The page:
Are charter schools or state-based scholarships "re-segregating?"
School choice equates to zip code and wealth desegregation.
In 1954, the US Supreme Court Case, Brown v. Board of Education, racially desegregated district schools by ruling that separate schools for black and white students was unconstitutional. And yet, schools are still segregated—not necessarily by race (though often it seems)—but certainly by zip code, and zip codes segregate according to wealth. School choice initiatives like public charter school options and the Opportunity Scholarship give low-income and working class families access to their school of choice, breaking free of the zip code and wealth segregation.
The most recent US Census statistics states that 22% of North Carolinians are black or African-Americans. 29% of 2018-19 Opportunity Scholarship recipients identify as black or African American—a larger representative population—suggesting that not only does parental school choice NOT re-segregate, it’s the best means to close the achievement gap.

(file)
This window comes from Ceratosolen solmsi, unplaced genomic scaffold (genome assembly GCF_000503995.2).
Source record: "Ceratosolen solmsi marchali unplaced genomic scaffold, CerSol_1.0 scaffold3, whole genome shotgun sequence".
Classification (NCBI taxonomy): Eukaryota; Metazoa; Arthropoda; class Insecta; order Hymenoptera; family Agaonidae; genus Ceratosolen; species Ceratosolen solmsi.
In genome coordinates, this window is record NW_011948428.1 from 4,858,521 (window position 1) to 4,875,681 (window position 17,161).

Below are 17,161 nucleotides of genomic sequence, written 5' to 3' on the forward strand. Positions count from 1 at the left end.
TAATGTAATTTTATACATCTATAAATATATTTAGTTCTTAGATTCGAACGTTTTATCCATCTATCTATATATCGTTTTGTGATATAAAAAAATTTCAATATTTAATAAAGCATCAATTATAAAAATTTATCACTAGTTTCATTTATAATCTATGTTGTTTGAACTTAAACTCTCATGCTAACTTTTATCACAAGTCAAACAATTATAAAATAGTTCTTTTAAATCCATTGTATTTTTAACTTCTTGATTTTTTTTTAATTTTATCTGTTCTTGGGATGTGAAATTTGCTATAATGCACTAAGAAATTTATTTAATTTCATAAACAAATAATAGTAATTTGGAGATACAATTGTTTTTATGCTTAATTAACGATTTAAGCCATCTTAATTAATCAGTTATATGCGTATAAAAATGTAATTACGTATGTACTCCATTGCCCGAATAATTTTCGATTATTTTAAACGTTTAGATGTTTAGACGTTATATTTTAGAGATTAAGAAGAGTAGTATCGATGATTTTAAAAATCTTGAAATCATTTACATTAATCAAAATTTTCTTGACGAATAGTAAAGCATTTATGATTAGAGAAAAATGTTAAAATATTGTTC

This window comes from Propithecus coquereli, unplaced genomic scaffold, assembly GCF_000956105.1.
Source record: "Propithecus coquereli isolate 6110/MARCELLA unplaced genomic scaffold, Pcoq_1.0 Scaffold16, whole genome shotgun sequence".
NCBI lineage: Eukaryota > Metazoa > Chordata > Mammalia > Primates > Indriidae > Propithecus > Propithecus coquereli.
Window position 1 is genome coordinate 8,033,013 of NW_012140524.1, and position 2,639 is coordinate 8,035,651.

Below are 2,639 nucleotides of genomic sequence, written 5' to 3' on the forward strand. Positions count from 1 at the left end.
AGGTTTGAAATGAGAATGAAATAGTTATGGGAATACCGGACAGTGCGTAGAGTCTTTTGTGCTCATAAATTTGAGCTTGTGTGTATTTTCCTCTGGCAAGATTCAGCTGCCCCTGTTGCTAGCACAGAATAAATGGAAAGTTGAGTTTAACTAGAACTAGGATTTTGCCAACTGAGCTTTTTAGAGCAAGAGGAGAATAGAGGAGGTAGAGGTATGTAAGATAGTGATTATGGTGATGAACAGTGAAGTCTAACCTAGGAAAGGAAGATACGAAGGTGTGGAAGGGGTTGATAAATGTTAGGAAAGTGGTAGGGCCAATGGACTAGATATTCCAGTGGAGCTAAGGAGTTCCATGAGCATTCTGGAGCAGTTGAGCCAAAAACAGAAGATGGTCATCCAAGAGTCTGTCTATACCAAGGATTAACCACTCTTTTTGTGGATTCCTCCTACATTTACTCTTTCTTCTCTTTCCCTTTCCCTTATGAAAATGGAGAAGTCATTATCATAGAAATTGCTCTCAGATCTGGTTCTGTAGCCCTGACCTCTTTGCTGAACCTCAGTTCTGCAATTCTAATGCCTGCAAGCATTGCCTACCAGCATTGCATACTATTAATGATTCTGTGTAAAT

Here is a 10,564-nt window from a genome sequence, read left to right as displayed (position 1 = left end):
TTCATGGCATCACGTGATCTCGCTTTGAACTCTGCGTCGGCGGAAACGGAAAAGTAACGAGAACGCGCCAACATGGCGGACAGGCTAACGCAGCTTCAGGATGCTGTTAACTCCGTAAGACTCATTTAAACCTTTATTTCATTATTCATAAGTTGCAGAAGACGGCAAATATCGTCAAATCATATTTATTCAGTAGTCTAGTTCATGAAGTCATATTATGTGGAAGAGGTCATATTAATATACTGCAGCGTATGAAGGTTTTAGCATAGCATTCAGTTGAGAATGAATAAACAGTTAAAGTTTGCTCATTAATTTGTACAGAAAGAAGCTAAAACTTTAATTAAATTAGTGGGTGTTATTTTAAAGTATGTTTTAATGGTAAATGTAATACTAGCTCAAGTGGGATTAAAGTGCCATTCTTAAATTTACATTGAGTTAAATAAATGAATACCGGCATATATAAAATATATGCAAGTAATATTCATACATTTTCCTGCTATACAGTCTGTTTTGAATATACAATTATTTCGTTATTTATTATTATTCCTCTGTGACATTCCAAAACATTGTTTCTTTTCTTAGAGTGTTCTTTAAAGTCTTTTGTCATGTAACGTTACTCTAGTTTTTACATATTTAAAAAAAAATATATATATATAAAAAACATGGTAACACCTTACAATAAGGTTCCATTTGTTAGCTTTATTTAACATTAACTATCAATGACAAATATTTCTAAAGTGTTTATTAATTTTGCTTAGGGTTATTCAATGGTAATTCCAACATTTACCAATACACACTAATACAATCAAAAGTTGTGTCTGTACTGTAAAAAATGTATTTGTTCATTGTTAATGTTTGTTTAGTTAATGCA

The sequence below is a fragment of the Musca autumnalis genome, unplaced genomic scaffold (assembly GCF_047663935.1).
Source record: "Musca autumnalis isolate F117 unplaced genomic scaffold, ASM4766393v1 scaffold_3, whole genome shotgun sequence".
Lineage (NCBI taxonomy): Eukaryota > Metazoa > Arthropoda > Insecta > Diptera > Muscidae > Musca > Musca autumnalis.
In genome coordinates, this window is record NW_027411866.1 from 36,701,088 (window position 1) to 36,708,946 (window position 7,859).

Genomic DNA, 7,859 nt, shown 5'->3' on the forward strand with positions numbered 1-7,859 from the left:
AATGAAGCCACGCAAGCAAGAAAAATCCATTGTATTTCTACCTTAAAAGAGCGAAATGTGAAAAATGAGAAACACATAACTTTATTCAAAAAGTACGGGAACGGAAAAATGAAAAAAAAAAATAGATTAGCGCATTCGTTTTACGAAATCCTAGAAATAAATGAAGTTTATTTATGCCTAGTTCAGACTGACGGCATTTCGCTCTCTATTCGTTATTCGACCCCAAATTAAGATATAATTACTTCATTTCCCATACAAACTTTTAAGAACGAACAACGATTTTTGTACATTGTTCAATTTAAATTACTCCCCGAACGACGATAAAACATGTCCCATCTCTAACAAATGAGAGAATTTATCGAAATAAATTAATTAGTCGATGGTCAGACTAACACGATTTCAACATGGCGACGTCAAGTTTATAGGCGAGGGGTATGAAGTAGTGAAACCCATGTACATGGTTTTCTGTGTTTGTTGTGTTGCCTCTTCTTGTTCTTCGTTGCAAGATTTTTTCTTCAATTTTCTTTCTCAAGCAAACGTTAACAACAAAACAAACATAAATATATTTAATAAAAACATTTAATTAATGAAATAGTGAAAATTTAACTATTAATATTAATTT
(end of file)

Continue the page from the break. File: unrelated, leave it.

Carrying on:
Also, assigned school funding is tied to local property taxes. As such, schools in predominantly African-American neighborhoods receive less funding than their white counterparts, and are thus unable to provide kids in the community a quality education. Without access to quality education, minority black families are socioeconomically disinclined towards poverty, and the cycle continues. School segregation by zip code is enough to continue racial segregation, year after year.
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